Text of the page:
The obvious problem for customers of the interexchange carrier or other provider of frame relay services is dropped frames, cells or packets due to delays in implementing any data flow control. It is believed that there exists no method of signaling flow control between layer 2 and layer 4 from a network element to a network element. Consequently, TCP/IP traffic cannot flow smoothly or efficiently over a fast packet network, especially one involving satellite service delivery, according to the state of the art even though congestion sensing processes are known and congestion messages exist for signaling in a fast packet network.

SUMMARY OF THE INVENTION

The problems and related problems of the prior art flow control processes are solved according to the principles of the present invention by providing flow control signaling between layer 2 and layer 4 at a router. For example, at an edge router or switch, the router is programmed to react upon receipt of a congestion message received from a switch within the fast packet network that has sensed a traffic congestion. The frame relay edge switch (or router) generates a request of the router to open a virtual control channel to the TCP layer on the router. As used in the claims and in the present description, a router is intended to encompass either a router or a switch as is commonly used in the art. Once opened, the virtual control channel at the router is operative to throttle the congestion. The present application is associated with the initiation of the flow control signaling between the edge switch and the router. In the present application, the signaling path that is opened up will be referred to as a reverse pass through packet control channel to conform with the direction of congestion message described, that is, a backwards or BECN congestion message. By convention, an N+2 pass through packet channel request message received at a destination switch will operate in response to a FECN message to open a forward pass through packet control channel. If the edge switch passes the BECN to the router, the router may be similarly programmed to react and open a control channel. Related concurrently filed applications, Ser. Nos. 09/224,204; 09/223,319; and 09/223,502 by the same inventor, Gregory D. Moore, hereafter incorporated by reference herein, discuss the operation of the router and the work station in response to the initial request which is referred to herein as an N+2 pass through packet (PTP) (N+2 PTP) request message.

Once the TCP virtual control channel is open, the edge switch (or router) then initiates an N+2 fair queue (N+2 FQ) message or control signal to signal the work station to “slow down” the presentation of packets to the network. The edge switch 110 or the router may generate the fair queue telemetry message which causes slow down of data egress to the edge switch 110 of the network. The established N+2 PTP channel allows the telemetry data to pass to layer 4 of the router 105 where the slowing down can occur. The layer 4 process on the router responds by slowing down the presentation of data to the network originating from layer 4 downward. The layer 4 process on the router then propagates a pass through packet “slow down” message to the layer 4 process executing on the work station. Frames may be buffered at the work station, the router or the edge switch. Receipt of a BECN causes slowdown of data ingress to the network. Frames inbound to the edge switch 110 from router 105 may be buffered at the edge switch 110.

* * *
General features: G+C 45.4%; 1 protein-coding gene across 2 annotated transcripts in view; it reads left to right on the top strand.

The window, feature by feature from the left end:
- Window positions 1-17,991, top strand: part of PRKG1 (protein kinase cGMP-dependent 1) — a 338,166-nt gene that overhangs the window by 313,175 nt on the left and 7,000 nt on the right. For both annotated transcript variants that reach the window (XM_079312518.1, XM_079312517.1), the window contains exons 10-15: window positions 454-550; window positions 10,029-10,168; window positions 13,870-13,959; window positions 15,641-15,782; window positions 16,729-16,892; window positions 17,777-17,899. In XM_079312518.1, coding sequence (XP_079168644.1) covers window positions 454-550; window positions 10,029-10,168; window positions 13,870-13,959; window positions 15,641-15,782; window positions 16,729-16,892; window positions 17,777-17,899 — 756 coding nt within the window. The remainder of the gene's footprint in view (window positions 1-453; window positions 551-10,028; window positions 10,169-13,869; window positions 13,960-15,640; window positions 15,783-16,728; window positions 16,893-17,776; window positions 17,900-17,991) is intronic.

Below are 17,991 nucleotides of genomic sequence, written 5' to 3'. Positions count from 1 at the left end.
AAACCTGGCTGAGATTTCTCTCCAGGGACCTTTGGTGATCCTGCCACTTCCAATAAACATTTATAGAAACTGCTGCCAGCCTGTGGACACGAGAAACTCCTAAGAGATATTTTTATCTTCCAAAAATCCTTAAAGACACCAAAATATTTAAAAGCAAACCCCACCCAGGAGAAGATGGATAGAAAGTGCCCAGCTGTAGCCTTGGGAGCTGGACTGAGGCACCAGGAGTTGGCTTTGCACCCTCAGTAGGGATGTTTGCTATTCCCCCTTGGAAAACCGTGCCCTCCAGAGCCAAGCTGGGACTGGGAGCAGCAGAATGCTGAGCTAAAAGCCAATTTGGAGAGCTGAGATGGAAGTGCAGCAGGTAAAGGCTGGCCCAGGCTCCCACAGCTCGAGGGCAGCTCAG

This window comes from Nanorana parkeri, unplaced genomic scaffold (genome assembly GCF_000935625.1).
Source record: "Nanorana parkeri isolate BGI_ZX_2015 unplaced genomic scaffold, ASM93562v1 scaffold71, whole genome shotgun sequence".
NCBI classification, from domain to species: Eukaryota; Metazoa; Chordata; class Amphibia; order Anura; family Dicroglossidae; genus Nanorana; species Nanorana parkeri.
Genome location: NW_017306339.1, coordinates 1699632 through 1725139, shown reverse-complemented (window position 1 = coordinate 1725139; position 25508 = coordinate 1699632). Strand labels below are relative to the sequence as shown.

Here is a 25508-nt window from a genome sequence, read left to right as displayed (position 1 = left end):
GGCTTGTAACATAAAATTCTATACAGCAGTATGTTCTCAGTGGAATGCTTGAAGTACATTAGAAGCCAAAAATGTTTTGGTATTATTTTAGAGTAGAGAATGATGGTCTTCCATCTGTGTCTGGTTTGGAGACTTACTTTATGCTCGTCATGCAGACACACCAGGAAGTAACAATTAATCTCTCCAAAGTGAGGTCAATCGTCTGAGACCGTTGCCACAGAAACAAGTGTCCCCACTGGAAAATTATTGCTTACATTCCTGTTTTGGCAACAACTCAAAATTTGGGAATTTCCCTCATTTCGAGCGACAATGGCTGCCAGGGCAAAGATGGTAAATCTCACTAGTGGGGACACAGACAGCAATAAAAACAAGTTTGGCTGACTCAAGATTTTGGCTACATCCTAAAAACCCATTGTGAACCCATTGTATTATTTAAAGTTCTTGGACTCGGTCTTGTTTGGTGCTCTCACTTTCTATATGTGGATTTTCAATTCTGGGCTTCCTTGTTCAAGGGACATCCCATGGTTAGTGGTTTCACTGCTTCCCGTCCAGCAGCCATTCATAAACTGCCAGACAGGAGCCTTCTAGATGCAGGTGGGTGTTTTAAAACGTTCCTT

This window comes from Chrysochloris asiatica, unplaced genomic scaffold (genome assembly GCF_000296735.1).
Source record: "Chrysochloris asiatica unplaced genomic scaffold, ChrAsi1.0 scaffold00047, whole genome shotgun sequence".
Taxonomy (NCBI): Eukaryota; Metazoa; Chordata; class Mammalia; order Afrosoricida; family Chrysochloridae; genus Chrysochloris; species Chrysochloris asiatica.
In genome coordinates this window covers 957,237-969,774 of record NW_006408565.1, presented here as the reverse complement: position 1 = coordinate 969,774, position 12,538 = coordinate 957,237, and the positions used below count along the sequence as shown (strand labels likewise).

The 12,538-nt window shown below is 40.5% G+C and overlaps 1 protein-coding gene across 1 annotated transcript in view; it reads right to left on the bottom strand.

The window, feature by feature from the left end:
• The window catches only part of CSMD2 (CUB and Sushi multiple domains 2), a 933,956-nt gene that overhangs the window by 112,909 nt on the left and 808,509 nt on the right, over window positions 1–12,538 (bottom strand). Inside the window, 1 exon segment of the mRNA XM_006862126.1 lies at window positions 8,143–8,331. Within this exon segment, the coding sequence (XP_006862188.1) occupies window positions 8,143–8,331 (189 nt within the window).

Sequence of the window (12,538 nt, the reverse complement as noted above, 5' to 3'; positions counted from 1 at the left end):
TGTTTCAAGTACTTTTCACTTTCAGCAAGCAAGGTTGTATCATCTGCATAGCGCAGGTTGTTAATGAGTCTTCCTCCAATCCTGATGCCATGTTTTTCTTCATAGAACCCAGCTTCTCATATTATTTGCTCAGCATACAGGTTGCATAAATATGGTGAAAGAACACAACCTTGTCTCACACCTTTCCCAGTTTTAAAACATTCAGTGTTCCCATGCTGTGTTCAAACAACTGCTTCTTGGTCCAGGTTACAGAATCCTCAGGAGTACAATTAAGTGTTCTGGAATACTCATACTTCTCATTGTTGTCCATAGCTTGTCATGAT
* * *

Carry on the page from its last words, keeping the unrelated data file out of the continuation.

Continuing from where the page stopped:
Eventually, the congestion message BECN signaled by congested switch 201 to the edge switch 110 will clear; that is, the BECN bit will be restored to 0. This indicates an uncongested network condition and the edge switch generates an N+2 FQ control signal to speed up the presentation of data. The layer 4 process executing on the router responds by asking the work station to increase the rate of data presentation to the network. The router may also generate a pass through packet “speed up” message to the layer 4 process executing on the work station. In the work station itself, it is suggested that a buffer memory be provided for storage of packets held for presentation to the network during periods of congestion. One possible memory area for such a purpose may be the unused video memory associated with the computer display.

These and other features of the present invention will be discussed in connection with the following drawings.

BRIEF DESCRIPTION OF THE DRAWINGS

FIG. 1 is a generalized fast packet data network showing end to end signaling at the various layers of a known open systems interconnect protocol stack useful in describing present flow control measures.